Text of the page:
Outdoors: The connection between halibut fishing, Hood Canal Bridge replacement

SOMETIMES, EVEN WHEN fishing is good, it’s bad.

Case in point:

Last spring’s recreational halibut fishery in Puget Sound and Strait of Juan de Fuca was so productive the state Department of Fish and Wildlife is recommending a scaled back season to the International Pacific Halibut Commission this year.

All told, anglers might end up with three fewer weeks of halibut fishing in Marine Area 6 (eastern Strait) and Area 9 (Admiralty Inlet) in the spring.

That’s due to an estimated 40 percent harvest overage ¬­during the 2008 season combined with a slight decrease in the 2009 quota prescribed by the halibut commission, according to Heather Reed, the state’s coastal marine resources policy coordinator.

The proposed dates for this year’s season would run from April 23 through June 5, Thursdays through Mondays only.

That would eliminate two weeks in April and one in June from last year’s fishery (April 10-June 13 on Thursdays through Mondays).

“Our primary concern is to make sure we don’t go over the quota again,” Reed said.

“Based with, one, a smaller quota than last year, and two, fewer number of fishing days in 2009 based on the successful 2008 season, we had to reduce the number of days.”

Bridge closure

Ah, but there is a catch . . . and it doesn’t involve a spreader bar.

As some charter boat captains point out, the Hood Canal Bridge will be closed for replacement of its eastern half during much of the proposed season.

The project is expected to shut the major artery to the North Olympic Peninsula for six weeks, from May 1 to June 12.

Randy Jones, the owner-operator of Venture Charters, runs halibut fishing trips out of John Wayne Marina each spring.

He believes the bridge closure will greatly reduce effort from sport anglers who live outside Jefferson and Clallam counties, — including a number of his clients already feeling the pinch in a down economy.

And since April is the only month during the season when the bridge will be open, making larger cuts to the front end of the season seems unnecessary.

“Just by that attrition alone, there’s going to be less fish caught” because of the closure, Jones said.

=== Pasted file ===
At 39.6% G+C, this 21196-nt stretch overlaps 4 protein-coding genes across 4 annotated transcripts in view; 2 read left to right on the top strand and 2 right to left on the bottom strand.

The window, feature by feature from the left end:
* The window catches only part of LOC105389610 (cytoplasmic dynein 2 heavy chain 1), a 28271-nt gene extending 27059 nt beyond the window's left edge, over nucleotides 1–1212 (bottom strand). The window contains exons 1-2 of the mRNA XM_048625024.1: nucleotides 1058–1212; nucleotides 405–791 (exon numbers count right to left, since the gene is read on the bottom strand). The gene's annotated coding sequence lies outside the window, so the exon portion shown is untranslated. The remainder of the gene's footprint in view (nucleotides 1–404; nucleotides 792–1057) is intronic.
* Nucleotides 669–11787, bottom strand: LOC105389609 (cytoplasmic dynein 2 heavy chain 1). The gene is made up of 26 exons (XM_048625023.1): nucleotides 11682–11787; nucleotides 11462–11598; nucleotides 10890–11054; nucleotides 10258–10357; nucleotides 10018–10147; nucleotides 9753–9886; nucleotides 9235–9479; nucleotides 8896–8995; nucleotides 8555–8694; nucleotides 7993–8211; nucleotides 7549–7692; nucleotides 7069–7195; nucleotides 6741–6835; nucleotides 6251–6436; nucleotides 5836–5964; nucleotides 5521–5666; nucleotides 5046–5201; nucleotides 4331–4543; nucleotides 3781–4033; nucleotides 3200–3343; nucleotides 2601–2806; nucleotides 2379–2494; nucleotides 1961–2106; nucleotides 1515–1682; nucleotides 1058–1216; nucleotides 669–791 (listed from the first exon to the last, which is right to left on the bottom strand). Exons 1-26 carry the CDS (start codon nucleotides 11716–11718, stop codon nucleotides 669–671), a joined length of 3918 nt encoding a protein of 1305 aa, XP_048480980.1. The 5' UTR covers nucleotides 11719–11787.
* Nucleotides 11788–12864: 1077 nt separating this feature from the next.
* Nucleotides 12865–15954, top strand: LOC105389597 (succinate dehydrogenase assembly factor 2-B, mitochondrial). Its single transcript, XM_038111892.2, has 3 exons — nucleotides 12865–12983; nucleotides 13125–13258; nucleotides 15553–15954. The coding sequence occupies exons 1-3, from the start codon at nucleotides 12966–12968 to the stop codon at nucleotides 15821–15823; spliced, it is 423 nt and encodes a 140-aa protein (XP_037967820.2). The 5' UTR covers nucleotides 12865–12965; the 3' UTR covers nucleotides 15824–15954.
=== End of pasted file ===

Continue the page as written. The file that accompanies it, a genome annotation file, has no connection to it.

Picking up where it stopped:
“Last year was a banner year like we’ve never seen before.

“There’s no way in hell that last year was not a whole lot better [than normal].

“At least make [the season] April 15 to June 1.

“Everybody would have at least two weeks of fishing in the Strait.

“Everybody is going to get some business, recoup some of the loss that they are going to have with the bridge closure.”

The interests Jones refers to include not only his, but marinas along the Strait, bait shops and a host of other businesses that receive revenue from visiting out-of-town anglers.

Other areas

Establishments in and around Area 3 (LaPush) and Area 4 (Neah Bay) — which will see their halibut quotas decreased slightly — could be affected, too.

But those areas’ popular halibut fisheries don’t traditionally open until May anyway.

The absence of car ferries during the bridge closure means many out-of-the-area anglers from off the Peninsula will have to haul their boats up U.S. Highway 101 in order to fish the Strait.

Either that, or take their boats on a long odyssey up Puget Sound.

Unfortunately, says Reed, Fish and Wildlife couldn’t factor the bridge closure into its 2009 season projections.

“There is really no way to estimate what effect the bridge closure is going to have on the catch results,” she said. “While there could be less effort, we don’t know that for sure.

“It’s just an uncertainty that would be very risky to suggest to the [International Pacific Halibut Commission].”

“We’re trying to balance a whole bunch of different people’s ideas about when the season can be.

“Not everybody is going to be impacted by the Hood Canal Bridge closure.

“There are people that are going to drive around.

“It’s unfortunate, but I’d imagine there will be different user groups that are going to be impacted.”

Fishing seasons are based on a stock assessment and quotas established for the Pacific coast by the halibut commission.

Season dates are submitted by each state to the commission, which makes the final approval.

This year’s quota for Washington, Oregon and California is 950,000 pounds compared to the 1.2 million-pound quota in 2008.

“The biggest question we have to provide to the IPHC is whether we can stay within the quota,” Reed said.

Catch estimates

For that reason, Reed said Fish and Wildlife officials only factored in data they felt they could quantify ¬­– historical catch estimates and the seasonal quota.

The state estimated that Puget Sound anglers brought in 83,000 pounds during the 2008 season, which was 23,646 pounds over last year’s quota (59,354).

Adding in the lower 2009 quota (57,393 pounds) delivered by the halibut commission in January, the decision to make cuts the season was made.

Of course, some people aren’t real big fans of those numbers, which are based on a composite of angler catch record cards, telephone surveys, and interview information collected by state samplers at various boat launches.

Jones calls them “pie in the sky numbers.”

I suppose there is some good news, albeit a bit selfish, out of the whole deal:

Peninsula anglers will likely have more of the water to themselves this May and June.

Let’s just hope that despite the recession they have the money to go out.

_____

Matt Schubert is the outdoors and sports columnist for the Peninsula Daily News. His column appears on Thursdays and Fridays. He can be reached at matt.schubert@peninsuladailynews.com.

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